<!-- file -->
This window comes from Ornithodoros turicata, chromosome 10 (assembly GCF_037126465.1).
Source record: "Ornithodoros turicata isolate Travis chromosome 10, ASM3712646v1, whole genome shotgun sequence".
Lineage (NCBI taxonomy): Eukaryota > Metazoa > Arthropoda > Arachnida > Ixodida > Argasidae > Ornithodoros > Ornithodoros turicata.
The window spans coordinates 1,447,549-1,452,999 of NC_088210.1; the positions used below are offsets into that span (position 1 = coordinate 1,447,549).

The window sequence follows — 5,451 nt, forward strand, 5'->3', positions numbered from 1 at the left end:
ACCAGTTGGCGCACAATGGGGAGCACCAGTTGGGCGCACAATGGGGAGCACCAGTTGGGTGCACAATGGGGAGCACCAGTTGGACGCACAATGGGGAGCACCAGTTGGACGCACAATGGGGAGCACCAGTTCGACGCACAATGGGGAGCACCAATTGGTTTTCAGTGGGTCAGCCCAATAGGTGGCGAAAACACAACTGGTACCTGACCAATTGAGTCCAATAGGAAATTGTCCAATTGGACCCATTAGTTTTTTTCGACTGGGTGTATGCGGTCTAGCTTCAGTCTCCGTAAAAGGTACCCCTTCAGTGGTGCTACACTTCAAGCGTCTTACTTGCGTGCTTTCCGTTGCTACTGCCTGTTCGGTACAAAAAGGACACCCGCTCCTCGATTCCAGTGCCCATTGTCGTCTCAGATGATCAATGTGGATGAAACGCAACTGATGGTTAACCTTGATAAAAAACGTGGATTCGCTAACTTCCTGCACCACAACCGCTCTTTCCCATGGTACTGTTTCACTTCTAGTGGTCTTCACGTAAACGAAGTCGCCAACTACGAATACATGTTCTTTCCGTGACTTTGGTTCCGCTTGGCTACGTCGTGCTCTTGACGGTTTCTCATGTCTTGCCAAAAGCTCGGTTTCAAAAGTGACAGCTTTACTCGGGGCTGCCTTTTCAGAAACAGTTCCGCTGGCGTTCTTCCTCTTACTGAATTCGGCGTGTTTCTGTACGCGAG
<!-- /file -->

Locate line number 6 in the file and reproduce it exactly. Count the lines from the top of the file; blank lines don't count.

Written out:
ACCAGTTGGCGCACAATGGGGAGCACCAGTTGGGCGCACAATGGGGAGCACCAGTTGGGTGCACAATGGGGAGCACCAGTTGGACGCACAATGGGGAGCACCAGTTGGACGCACAATGGGGAGCACCAGTTCGACGCACAATGGGGAGCACCAATTGGTTTTCAGTGGGTCAGCCCAATAGGTGGCGAAAACACAACTGGTACCTGACCAATTGAGTCCAATAGGAAATTGTCCAATTGGACCCATTAGTTTTTTTCGACTGGGTGTATGCGGTCTAGCTTCAGTCTCCGTAAAAGGTACCCCTTCAGTGGTGCTACACTTCAAGCGTCTTACTTGCGTGCTTTCCGTTGCTACTGCCTGTTCGGTACAAAAAGGACACCCGCTCCTCGATTCCAGTGCCCATTGTCGTCTCAGATGATCAATGTGGATGAAACGCAACTGATGGTTAACCTTGATAAAAAACGTGGATTCGCTAACTTCCTGCACCACAACCGCTCTTTCCCATGGTACTGTTTCACTTCTAGTGGTCTTCACGTAAACGAAGTCGCCAACTACGAATACATGTTCTTTCCGTGACTTTGGTTCCGCTTGGCTACGTCGTGCTCTTGACGGTTTCTCATGTCTTGCCAAAAGCTCGGTTTCAAAAGTGACAGCTTTACTCGGGGCTGCCTTTTCAGAAACAGTTCCGCTGGCGTTCTTCCTCTTACTGAATTCGGCGTGTTTCTGTACGCGAG